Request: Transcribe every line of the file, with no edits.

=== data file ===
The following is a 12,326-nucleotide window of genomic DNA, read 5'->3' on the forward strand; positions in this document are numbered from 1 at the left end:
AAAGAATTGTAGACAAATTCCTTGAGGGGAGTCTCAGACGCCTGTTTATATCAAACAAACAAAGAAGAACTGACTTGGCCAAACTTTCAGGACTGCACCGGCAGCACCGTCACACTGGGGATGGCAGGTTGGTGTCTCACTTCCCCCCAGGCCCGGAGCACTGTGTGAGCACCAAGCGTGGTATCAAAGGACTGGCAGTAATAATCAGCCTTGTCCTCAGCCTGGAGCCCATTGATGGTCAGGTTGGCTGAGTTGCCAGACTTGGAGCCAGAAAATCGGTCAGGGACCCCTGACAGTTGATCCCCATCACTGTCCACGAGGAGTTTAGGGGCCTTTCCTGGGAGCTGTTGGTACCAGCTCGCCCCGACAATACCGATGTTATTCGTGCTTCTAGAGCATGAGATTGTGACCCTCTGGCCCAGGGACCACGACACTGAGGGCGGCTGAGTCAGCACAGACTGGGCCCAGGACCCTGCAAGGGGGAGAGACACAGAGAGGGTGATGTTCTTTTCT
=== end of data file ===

The following is a 12,326-nucleotide window of genomic DNA, read 5'->3' on the forward strand; positions in this document are numbered from 1 at the left end:
AAAGAATTGTAGACAAATTCCTTGAGGGGAGTCTCAGACGCCTGTTTATATCAAACAAACAAAGAAGAACTGACTTGGCCAAACTTTCAGGACTGCACCGGCAGCACCGTCACACTGGGGATGGCAGGTTGGTGTCTCACTTCCCCCCAGGCCCGGAGCACTGTGTGAGCACCAAGCGTGGTATCAAAGGACTGGCAGTAATAATCAGCCTTGTCCTCAGCCTGGAGCCCATTGATGGTCAGGTTGGCTGAGTTGCCAGACTTGGAGCCAGAAAATCGGTCAGGGACCCCTGACAGTTGATCCCCATCACTGTCCACGAGGAGTTTAGGGGCCTTTCCTGGGAGCTGTTGGTACCAGCTCGCCCCGACAATACCGATGTTATTCGTGCTTCTAGAGCATGAGATTGTGACCCTCTGGCCCAGGGACCACGACACTGAGGGCGGCTGAGTCAGCACAGACTGGGCCCAGGACCCTGCAAGGGGGAGAGACACAGAGAGGGTGATGTTCTTTTCT